This coming Monday, Tax Notes will be publishing my short article on the EU state aid case, which is entitled "Friends Without Benefits?: The Treasury and EU State Aid." But here is a kind of teaser as it's on the same subject, addressing a development that came out too recently (i.e., today) for me to discuss it in the article.
The IRS has just issued Notice 2016-52, entitled “Foreign Tax Credit Guidance Under Section 909 Related to Foreign-Initiated Adjustments.”
While I don’t have time right now to parse through it technically (I’m teaching a class in about an hour), it’s pretty clear what they are doing and why. I’m personally sympathetic to their aim here, although I’ll leave it to others to assess whether, how, and how well the approach that they announce here works technically.
Section 909 addresses foreign tax credit "splitter" transactions like that in the Guardian Industries case, in which taxpayers created what were called super-charged or turbo-charged foreign tax credits, by finding workarounds to avoid the basic requirement or assumption of US law that you can only claim credits by repatriating the associated income. The basic trick, using transparent entities and the like, was to place the profits in Entity A and the tax liability in related Entity B, so one could bring home just Entity B’s foreign tax credits, without Entity A’s earnings and profits also being included in the repatriation, and use the credits to offset the U.S. tax on other foreign source income.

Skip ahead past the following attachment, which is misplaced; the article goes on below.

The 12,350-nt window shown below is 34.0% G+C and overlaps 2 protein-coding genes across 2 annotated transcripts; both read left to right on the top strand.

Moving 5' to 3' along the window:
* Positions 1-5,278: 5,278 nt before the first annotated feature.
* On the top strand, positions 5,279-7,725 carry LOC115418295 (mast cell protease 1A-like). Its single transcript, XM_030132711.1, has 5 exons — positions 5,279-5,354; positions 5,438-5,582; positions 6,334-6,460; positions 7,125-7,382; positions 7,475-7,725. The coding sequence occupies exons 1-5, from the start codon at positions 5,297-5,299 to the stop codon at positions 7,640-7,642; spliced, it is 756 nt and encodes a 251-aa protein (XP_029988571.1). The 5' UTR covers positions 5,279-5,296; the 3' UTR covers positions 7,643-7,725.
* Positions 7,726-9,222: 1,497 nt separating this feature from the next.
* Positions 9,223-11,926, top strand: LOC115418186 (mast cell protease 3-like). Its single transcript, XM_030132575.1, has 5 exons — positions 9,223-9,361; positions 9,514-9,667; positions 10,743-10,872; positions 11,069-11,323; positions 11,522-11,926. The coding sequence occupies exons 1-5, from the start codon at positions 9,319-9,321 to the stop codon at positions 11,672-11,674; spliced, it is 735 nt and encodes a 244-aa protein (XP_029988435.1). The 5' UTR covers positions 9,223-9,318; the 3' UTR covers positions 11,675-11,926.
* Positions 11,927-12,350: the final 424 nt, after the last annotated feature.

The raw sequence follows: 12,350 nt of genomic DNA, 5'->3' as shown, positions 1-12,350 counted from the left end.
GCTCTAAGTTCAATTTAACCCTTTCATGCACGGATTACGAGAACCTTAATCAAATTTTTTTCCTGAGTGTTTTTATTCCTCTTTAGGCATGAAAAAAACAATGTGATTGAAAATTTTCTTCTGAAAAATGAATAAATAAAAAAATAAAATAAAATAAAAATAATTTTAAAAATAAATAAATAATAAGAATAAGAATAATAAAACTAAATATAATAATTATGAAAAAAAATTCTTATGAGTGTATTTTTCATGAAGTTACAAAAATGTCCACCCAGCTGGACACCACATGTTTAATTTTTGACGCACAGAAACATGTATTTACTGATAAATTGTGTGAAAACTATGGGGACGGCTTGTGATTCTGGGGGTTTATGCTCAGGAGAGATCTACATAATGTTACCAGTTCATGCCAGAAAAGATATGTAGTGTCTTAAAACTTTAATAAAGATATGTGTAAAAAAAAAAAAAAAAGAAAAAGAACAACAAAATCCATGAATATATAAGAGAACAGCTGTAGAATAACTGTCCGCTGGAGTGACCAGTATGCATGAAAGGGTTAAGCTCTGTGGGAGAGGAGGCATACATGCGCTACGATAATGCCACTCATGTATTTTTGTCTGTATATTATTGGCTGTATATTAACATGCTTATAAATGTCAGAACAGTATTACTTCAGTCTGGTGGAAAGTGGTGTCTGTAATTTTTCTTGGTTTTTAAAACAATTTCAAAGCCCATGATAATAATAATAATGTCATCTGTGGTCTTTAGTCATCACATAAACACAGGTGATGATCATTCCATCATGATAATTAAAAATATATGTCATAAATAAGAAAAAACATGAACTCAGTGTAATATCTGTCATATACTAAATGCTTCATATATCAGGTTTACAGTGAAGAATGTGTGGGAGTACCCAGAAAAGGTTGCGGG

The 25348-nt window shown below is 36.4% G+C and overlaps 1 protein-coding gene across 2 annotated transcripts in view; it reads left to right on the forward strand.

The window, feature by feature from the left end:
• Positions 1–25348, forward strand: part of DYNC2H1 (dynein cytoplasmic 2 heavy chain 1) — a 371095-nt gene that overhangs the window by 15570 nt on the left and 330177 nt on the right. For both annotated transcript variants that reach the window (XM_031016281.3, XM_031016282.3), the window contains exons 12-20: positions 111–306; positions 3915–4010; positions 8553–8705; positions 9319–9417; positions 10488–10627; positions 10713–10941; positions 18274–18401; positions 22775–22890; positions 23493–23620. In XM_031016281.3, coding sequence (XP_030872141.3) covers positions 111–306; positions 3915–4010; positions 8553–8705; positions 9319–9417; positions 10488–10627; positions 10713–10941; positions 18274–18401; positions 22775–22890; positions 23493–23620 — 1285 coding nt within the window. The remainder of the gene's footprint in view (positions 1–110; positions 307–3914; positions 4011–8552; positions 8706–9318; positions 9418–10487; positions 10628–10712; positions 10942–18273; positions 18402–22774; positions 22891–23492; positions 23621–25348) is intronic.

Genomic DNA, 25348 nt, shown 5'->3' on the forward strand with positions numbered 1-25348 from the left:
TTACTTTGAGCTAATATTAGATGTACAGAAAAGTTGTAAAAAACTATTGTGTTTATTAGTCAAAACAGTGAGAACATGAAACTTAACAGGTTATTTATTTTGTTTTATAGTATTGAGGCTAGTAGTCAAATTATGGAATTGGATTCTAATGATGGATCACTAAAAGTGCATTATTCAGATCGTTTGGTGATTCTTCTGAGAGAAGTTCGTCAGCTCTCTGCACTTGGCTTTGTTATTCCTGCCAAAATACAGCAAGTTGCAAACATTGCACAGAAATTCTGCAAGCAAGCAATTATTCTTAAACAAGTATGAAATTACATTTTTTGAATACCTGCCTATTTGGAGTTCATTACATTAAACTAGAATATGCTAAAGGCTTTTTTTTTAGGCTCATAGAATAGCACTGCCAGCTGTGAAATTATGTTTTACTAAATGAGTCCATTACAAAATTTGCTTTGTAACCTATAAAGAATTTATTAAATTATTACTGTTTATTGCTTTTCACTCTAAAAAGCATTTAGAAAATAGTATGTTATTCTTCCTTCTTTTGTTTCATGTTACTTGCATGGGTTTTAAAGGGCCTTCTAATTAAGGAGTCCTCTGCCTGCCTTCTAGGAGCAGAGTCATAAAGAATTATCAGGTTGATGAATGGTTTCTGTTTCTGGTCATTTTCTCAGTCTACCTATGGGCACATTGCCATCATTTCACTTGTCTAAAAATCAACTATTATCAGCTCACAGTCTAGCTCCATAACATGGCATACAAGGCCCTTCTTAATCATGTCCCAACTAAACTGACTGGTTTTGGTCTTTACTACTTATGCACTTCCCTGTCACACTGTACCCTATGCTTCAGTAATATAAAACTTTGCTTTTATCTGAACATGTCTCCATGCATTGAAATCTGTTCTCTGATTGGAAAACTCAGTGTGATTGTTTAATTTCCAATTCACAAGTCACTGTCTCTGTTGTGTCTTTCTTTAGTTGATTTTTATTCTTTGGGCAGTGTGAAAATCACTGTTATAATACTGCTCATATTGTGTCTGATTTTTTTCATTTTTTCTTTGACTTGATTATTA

It’s easy to see why Apple, in the EU state aid setting, would no doubt love to do a version of that trick this time around, if it can. Say it owes $14.5B of Irish taxes under the state aid adjustment that the European Commission has proposed. Since Ireland has a 12.5% tax rate, that would imply that the EC required a $116B increase in Irish taxable income. Suppose Apple responded by repatriating $116B from Ireland (i.e., via a $101.5B dividend, grossed up for the tax liability) in order to be able to claim the credits. That wouldn’t be so great for Apple, since the US pre-credit tax liability on this amount, at 35% (and assuming no other foreign taxes, for simplicity) would be $40.6B, reduced by the credits to $26.1B.
Now suppose instead that Apple could gin up a way to claim the $14.5B in FTCs without actually repatriating any Irish profits. Then it would have built-in shelter for other repatriations in the amount of $41.4B that had no associated foreign taxes (and thus that would yield $14.5B in pre-credit US tax liability). Voila, although Apple is still unhappy about the EU state ruling, at least it got to bring home lots of money for US tax purposes without paying any US repatriation tax.
Would this actually cost the Treasury $14.5B? In a way no, since Apple wouldn’t have done the repatriation but for having the credits hypothetically made fully available. But it might cost Treasury money in the future – e.g., if we went to a territorial system but had a deemed repatriation on pre-enactment foreign profits. Apple would have gotten to reduce by $40B the foreign earnings to which such a hypothetical tax on deemed repatriations would have applied.